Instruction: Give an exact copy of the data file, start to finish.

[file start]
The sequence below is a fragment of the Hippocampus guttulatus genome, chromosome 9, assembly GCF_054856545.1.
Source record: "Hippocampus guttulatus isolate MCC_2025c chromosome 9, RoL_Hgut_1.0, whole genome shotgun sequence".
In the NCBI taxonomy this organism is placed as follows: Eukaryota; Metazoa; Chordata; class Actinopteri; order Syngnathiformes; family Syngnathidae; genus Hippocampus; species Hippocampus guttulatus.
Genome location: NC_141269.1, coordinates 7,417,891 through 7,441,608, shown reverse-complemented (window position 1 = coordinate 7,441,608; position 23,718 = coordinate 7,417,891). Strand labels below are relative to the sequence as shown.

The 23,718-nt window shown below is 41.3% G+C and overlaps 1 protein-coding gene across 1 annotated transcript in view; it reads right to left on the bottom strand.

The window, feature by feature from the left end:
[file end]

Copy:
The sequence below is a fragment of the Hippocampus guttulatus genome, chromosome 9, assembly GCF_054856545.1.
Source record: "Hippocampus guttulatus isolate MCC_2025c chromosome 9, RoL_Hgut_1.0, whole genome shotgun sequence".
In the NCBI taxonomy this organism is placed as follows: Eukaryota; Metazoa; Chordata; class Actinopteri; order Syngnathiformes; family Syngnathidae; genus Hippocampus; species Hippocampus guttulatus.
Genome location: NC_141269.1, coordinates 7,417,891 through 7,441,608, shown reverse-complemented (window position 1 = coordinate 7,441,608; position 23,718 = coordinate 7,417,891). Strand labels below are relative to the sequence as shown.

The 23,718-nt window shown below is 41.3% G+C and overlaps 1 protein-coding gene across 1 annotated transcript in view; it reads right to left on the bottom strand.

The window, feature by feature from the left end: